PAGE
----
Tax Court holds foreign company's gain from the disposition of a U.S. partnership interest not taxable US income.
In direct opposition to a 1991 Internal Revenue Service (IRS) Revenue Ruling (Rev. Rul. 91-32) on July 13, 2017, the Tax Court issued an opinion in Grecian Magnesite Mining, Industrial and Shipping Co., SA (Grecian) v. Comm'r (149 T.C. No. 3), holding that a foreign partner's gain realized from the redemption of its interest in a U.S. limited liability company was not effectively connected with a U.S. trade or business. Therefore, any gain realized on the redemption, except where a specific exception applies, is not recognized for U.S. tax purposes.
In making their decision, the Tax Court rejected the long standing IRS position on the issue, stating, the Tax Court will "decline to defer to the ruling" and will "instead follow the code and regulations" to determine whether the gain is effectively connected income.
In 2001, Grecian, a Greek mining company, acquired a 12.6% interest in a Delaware limited liability company (the LLC) that was treated as a partnership for U.S. federal tax purposes. Grecian had no business operations, office, or employees in the U.S., other than the LLC interest.
The LLC was a profitable venture for Grecian. So much so, that during 2008, the LLC redeemed Grecian's LLC membership interest for $10.6 million, resulting in $6.2 million of gain. However, Grecian, relying upon the advice of its tax advisor, reported no gain from the redemption when they filed their 2008 Form 1120-F (U.S. Income Tax Return of a Foreign Corporation) return.
When the IRS reviewed Grecian's reported position on the partnership interest redemption, the IRS challenged Grecian's position, asserting that gain realized from the redemption of the LLC interest was effectively connected with a U.S. trade or business, which would make it subject to U.S. tax, consistent with the government's position in Rev. Rul. 91-32. Grecian appealed the IRS challenge to the Tax Court.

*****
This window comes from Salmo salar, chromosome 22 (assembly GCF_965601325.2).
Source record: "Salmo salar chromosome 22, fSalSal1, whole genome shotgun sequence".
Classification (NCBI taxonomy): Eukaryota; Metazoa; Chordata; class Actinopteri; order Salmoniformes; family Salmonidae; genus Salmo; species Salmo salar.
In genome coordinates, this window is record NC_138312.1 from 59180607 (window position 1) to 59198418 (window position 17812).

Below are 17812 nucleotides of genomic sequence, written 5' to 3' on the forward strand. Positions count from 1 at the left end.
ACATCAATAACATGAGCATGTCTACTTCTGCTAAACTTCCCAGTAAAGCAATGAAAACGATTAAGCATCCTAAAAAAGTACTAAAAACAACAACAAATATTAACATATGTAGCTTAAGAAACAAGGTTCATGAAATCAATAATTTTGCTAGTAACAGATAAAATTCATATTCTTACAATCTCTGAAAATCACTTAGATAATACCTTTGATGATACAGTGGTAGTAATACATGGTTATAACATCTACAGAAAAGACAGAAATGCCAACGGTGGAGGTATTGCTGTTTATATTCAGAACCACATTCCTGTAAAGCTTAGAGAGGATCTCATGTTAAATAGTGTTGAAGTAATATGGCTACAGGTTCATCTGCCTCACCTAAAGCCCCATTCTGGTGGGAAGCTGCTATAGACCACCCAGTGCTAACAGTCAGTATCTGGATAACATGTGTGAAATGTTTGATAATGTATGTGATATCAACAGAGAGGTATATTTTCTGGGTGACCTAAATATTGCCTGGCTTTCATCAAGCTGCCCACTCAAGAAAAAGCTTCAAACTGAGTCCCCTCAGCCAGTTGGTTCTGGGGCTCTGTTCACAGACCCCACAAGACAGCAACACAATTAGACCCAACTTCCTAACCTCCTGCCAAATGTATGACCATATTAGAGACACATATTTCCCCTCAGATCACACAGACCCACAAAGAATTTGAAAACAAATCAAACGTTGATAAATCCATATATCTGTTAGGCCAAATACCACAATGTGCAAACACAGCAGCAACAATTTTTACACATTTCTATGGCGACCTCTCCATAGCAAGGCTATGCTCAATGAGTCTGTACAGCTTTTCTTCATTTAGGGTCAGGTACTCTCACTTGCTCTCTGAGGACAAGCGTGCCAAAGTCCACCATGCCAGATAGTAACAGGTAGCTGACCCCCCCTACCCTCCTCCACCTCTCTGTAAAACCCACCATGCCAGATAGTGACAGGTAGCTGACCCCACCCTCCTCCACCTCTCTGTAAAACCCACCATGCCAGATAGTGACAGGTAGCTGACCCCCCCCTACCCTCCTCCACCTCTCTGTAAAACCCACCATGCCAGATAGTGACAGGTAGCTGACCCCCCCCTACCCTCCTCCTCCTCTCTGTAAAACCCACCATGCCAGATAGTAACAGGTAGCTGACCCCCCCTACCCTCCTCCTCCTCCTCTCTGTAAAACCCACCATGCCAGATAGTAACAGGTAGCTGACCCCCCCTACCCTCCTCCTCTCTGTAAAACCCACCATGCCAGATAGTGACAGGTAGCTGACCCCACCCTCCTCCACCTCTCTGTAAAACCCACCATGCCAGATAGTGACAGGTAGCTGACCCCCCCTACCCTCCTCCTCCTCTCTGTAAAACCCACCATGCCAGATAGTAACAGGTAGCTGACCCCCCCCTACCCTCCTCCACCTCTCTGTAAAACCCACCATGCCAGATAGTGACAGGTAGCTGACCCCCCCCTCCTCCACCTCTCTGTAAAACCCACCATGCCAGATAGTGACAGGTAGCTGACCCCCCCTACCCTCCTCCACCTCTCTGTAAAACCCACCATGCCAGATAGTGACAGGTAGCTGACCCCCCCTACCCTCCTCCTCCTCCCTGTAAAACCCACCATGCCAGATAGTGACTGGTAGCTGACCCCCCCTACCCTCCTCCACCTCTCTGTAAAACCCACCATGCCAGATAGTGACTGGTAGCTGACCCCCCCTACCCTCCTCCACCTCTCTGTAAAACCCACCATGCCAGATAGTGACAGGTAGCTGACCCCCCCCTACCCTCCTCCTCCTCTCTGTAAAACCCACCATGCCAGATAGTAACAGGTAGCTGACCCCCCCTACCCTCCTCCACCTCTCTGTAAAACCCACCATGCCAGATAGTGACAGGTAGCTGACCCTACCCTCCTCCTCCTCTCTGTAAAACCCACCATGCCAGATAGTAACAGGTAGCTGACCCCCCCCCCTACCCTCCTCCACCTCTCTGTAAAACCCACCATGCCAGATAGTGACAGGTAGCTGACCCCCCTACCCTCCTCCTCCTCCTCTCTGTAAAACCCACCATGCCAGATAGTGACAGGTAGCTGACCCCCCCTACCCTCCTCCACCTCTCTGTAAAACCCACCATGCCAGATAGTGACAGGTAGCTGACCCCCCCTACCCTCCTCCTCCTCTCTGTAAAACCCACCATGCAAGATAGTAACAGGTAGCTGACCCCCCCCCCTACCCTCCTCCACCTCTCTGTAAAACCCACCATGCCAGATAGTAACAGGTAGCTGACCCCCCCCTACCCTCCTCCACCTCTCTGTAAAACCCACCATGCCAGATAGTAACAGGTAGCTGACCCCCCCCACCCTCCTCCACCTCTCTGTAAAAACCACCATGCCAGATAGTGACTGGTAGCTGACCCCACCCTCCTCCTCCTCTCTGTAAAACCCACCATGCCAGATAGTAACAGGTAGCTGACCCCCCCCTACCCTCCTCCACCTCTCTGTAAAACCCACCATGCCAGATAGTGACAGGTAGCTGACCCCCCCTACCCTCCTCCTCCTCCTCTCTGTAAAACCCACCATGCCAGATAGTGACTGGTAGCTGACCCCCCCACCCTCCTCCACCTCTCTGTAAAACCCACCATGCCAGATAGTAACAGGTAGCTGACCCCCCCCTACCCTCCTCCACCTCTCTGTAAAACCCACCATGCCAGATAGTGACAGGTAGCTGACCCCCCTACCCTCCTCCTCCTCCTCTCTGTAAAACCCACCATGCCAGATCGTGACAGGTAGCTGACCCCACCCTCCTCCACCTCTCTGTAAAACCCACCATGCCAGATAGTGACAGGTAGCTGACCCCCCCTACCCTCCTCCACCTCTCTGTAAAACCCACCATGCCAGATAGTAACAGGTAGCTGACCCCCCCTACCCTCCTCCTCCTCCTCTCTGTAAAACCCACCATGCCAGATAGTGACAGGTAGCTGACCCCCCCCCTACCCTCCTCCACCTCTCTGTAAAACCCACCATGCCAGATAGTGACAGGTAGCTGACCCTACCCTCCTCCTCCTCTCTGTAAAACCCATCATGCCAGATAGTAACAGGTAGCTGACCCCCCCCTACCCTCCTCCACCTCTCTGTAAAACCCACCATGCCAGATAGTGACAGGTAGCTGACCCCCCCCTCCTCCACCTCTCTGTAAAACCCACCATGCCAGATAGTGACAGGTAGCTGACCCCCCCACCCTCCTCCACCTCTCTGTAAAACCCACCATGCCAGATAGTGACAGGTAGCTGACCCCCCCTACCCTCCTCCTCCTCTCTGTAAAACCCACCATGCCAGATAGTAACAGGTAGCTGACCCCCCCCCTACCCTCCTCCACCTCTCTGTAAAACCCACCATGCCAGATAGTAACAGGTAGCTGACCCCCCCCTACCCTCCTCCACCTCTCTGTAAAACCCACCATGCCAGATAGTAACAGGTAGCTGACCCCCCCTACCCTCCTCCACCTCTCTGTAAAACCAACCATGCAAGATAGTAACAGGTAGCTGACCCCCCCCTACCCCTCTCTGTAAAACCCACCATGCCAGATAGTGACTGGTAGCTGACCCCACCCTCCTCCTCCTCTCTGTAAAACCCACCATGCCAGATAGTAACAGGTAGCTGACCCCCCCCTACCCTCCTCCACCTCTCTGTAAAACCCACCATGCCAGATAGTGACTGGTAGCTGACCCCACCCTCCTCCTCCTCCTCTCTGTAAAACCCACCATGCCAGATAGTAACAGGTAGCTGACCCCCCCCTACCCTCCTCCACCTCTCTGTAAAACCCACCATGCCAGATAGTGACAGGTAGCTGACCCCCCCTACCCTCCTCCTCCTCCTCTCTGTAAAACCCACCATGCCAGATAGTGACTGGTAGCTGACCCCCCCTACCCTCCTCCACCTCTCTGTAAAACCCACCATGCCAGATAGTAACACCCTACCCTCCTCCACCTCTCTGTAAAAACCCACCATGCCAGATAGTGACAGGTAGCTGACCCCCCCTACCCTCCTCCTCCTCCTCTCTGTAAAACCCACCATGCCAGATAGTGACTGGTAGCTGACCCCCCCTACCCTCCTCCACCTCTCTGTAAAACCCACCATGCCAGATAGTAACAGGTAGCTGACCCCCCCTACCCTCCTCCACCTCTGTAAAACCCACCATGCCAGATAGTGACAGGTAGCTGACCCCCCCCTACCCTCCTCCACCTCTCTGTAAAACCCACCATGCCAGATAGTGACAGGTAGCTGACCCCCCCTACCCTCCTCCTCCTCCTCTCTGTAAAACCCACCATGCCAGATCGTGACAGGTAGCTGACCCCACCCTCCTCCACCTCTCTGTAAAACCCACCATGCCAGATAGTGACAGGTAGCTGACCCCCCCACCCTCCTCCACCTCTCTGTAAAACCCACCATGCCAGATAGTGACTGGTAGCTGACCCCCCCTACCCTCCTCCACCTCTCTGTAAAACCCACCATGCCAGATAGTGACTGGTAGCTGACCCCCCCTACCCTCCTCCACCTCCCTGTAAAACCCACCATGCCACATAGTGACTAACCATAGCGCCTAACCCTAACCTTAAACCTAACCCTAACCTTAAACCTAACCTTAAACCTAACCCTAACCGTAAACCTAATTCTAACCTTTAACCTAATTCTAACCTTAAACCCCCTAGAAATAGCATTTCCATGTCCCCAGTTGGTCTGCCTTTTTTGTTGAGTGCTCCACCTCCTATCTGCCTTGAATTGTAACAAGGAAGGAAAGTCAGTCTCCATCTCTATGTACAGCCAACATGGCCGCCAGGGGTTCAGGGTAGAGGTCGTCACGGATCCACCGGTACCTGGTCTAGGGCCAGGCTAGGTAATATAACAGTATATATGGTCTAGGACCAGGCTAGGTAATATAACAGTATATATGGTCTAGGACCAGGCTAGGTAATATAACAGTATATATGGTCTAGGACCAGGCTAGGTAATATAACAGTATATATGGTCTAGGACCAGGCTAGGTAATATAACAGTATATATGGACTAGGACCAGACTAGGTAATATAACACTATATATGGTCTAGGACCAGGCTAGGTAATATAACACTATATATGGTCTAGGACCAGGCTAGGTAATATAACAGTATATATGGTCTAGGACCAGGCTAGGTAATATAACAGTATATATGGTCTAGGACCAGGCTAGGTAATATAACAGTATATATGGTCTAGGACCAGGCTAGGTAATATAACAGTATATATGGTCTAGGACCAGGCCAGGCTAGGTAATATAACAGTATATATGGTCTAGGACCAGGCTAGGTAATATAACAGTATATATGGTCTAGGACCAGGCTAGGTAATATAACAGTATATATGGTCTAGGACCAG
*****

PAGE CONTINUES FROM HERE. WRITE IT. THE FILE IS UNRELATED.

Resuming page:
Tax Court Holds for Grecian
The Tax Court, finding that the relevant statutory language and legislative history do not support the government's position, upheld Grecian's position that gain from the disposition of a partnership interest should be treated as the disposition of an interest in an entity, and not as the disposition of the underlying assets held by the entity, unless a specific statutory exception applies. Therefore, Grecian was not liable for U.S. tax on the gain realized from the redemption of its interest, except for gain related to certain U.S. real property held by the LLC. The Tax Court also found that Grecian's reliance on its tax advisor's advice was reasonable, resulting in no penalties.
The taxation of partnerships is complex. Some tax provisions view a partnership as a distinct entity, while other provisions view a partnership as an aggregate of its assets. However, foreign entities, as Grecian, owning interests in U.S. partnerships should now consider how this opinion may impact past, current, and future tax planning.
It is anticipated that the IRS will appeal this decision, but, in so doing, they will need to develop a defense for the position laid out by the Tax Court. However, foreign entities that have a fact pattern in line with the Grecian case should consider filing protective claims for any open tax years. In addition, the Tax Court's ruling may provide a basis for taxpayers to follow the results of the Grecian case for current and future reporting, pending the results of an IRS appeal.
Contact Adam Sweet or your Eide Bailly professional for more information or assistance concerning how the Grecian case may impact your tax profile.